For more information, read my book and/or past blogs available at:

Saturday, January 9, 2010

The Importance of Conducting a VB Assessment When Completing an FBA

I completed a Functional Behavior Assessment (FBA) recently on 9-year-old boy I’ll call Sam. His mother decided to home school Sam because she was worried that the public school her son attended might call the police if his behaviors continued to escalate.

Sam was diagnosed with high-functioning autism just after the age of three. He was included in general education classes since his IQ was in the normal range. Sam spoke in full sentences and could reportedly read at grade level. Sam’s outbursts, however, were very disturbing to the teachers and other students. While at school, Sam was sent to the principal’s office on multiple occasions and was suspended once when he knocked over a desk.

While an FBA is conducted to analyze the function of problem behaviors, I believe that a big part of an FBA should be dedicated to examining the child’s language and academic skills.   In Sam’s case, his language deficits were very apparent to me as I completed a VB-MAPP assessment, even though he was a puzzle to school district personnel.

Sam displayed defective mands throughout the assessment since almost all of his requests revolved around escaping work. He asked his mom “Can we be done?” and “Is it almost time for a break?” 30 times during a 20-minute work session. During the full day evaluation, Sam also only asked a few general questions starting with words such as “what,” “can” and “does.” I didn’t hear any complex mands for information with “why,” “how,” or “which” questions.

While Sam’s tacts were relatively strong, things fell apart for Sam when he was asked questions and needed to respond intraverbally. When I asked Sam to tell me some animals, foods, colors, and pieces of clothing or asked him simple “what” and “where” type questions, he was fairly accurate. However, when I asked him to tell me some things that are usually red, he looked around the room (looking for something to tact). I then asked him to close his eyes and tell me some things that are usually red and he demonstrated problem behavior. He screamed “Don’t tell me to close my eyes!” Similar problem behaviors were seen when how and why questions were asked.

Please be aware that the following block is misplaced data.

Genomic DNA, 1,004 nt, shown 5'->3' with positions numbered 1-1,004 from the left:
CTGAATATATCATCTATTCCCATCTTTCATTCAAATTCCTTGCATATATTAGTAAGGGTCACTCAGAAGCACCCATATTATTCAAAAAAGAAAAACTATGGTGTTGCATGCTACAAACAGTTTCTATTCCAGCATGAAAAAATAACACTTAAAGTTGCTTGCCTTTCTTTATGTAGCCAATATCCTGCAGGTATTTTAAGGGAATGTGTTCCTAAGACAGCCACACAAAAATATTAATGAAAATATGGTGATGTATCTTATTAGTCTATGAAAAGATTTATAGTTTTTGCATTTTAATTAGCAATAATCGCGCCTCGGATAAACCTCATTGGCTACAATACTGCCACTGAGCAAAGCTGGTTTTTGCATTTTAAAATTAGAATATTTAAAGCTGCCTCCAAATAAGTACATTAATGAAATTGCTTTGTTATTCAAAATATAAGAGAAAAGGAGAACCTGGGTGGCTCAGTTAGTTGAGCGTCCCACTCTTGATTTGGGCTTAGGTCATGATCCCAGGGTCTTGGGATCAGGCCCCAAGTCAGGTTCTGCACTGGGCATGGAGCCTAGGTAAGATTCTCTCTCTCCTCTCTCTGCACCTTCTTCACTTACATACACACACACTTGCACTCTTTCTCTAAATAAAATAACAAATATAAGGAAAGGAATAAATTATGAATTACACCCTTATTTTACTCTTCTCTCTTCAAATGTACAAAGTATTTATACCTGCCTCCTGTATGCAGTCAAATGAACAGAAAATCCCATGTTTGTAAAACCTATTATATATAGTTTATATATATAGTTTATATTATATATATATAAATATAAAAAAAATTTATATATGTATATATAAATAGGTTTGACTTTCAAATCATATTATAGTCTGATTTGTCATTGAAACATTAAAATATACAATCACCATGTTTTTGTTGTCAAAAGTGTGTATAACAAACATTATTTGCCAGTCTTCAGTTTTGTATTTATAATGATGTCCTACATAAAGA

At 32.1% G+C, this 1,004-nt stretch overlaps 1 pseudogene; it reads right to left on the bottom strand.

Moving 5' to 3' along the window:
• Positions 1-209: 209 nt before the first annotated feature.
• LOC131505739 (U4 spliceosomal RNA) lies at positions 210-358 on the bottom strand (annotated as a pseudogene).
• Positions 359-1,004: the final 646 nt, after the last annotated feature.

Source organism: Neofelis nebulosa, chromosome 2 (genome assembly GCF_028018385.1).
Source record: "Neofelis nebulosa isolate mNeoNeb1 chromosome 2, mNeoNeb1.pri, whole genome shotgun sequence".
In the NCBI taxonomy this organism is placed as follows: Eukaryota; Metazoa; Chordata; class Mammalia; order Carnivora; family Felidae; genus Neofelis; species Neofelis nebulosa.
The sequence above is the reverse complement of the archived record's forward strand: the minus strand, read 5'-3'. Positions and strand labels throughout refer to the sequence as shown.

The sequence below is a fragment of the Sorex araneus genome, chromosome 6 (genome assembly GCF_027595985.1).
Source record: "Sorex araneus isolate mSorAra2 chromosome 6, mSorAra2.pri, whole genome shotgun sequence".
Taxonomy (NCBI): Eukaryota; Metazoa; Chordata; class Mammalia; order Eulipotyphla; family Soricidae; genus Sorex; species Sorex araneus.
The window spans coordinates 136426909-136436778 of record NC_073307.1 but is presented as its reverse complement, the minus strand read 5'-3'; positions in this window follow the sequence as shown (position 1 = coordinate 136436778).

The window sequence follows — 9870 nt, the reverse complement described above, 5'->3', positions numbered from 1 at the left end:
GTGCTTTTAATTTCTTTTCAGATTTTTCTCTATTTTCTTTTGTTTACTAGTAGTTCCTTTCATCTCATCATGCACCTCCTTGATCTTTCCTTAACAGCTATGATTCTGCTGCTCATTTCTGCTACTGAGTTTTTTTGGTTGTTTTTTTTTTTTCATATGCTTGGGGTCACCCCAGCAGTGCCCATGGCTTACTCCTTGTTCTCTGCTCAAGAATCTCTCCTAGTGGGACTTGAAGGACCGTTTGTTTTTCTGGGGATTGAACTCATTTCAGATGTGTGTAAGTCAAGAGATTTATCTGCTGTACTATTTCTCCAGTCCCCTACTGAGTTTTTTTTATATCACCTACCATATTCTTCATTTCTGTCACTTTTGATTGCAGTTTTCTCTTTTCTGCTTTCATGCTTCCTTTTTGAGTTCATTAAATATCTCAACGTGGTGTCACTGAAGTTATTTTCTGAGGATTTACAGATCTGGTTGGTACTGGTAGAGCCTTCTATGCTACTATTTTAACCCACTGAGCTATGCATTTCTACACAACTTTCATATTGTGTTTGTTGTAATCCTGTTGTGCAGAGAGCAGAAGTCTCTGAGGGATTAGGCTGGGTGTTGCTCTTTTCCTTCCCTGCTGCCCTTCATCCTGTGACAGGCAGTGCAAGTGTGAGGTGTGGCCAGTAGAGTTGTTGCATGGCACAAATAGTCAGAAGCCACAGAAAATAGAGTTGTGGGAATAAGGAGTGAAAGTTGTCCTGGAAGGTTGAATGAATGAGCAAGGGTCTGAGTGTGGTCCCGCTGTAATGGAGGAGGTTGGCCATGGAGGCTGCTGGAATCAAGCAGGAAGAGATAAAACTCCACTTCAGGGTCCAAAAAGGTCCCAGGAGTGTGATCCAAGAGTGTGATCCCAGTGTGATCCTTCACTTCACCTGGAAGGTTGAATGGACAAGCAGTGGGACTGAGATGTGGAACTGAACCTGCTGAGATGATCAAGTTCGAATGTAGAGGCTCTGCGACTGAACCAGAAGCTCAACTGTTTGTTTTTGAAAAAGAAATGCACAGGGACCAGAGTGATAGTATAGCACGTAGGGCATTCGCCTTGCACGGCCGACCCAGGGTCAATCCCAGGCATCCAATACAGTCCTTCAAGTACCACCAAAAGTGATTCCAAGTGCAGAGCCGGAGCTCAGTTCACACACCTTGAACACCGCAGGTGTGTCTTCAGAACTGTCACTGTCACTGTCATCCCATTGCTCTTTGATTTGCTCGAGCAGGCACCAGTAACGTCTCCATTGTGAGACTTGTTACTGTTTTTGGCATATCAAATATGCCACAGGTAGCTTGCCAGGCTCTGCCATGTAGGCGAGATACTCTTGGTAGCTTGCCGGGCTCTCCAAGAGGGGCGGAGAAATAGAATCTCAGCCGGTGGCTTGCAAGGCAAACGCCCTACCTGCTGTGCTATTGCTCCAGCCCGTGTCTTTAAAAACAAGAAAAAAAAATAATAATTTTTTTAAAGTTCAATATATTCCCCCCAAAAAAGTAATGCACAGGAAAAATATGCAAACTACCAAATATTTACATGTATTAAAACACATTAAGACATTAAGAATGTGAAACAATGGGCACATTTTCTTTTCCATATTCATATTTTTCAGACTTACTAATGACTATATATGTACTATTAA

The VB-MAPP assessment showed major skill deficits in manding for information and in the intraverbal repertoires. Sam’s problem behavior was primarily related to a history of escape from work involving high intraverbal demands. A few of the interventions recommended included the introduction of a token economy system, teaching Sam how to mand for information and using tact to intraverbal transfers to teach him to more effectively answer complex “wh” questions. An SRA program called Language for Thinking as well as a BCBA for six hours per month to oversee programming were also recommended and implemented.

If a student is displaying problem behaviors that are disruptive to his learning or the learning of others, the “problem behavior” box should be checked off on one of the first pages of the IEP. If this box is checked, a FBA needs to be conducted, preferably by a Board Certified Behavior Analyst (BCBA). A Behavior Intervention Plan should also be written and, once staff are trained on the plan (by the person who wrote it), it should be followed closely.  Ongoing analysis and support for staff is also needed.

I believe that assessing the verbal and non-verbal operants as well as all academic areas should be a part of every FBA.  Professionals who conduct FBA’s, as well as other professionals and parents who are working with students with significant problem behaviors need to understand the difference between mands, tacts, and intraverbals and the importance of assessing the verbal and non-verbal operants. A focus on the skill strengths and deficits (and not just on the problem behavior) will help each student with autism reach their full potential.

For more information, read my book (The Verbal Behavior Approach: How to Teach Children with Autism and Related Disorders) and/or check my web site ( for downloadable information at no cost.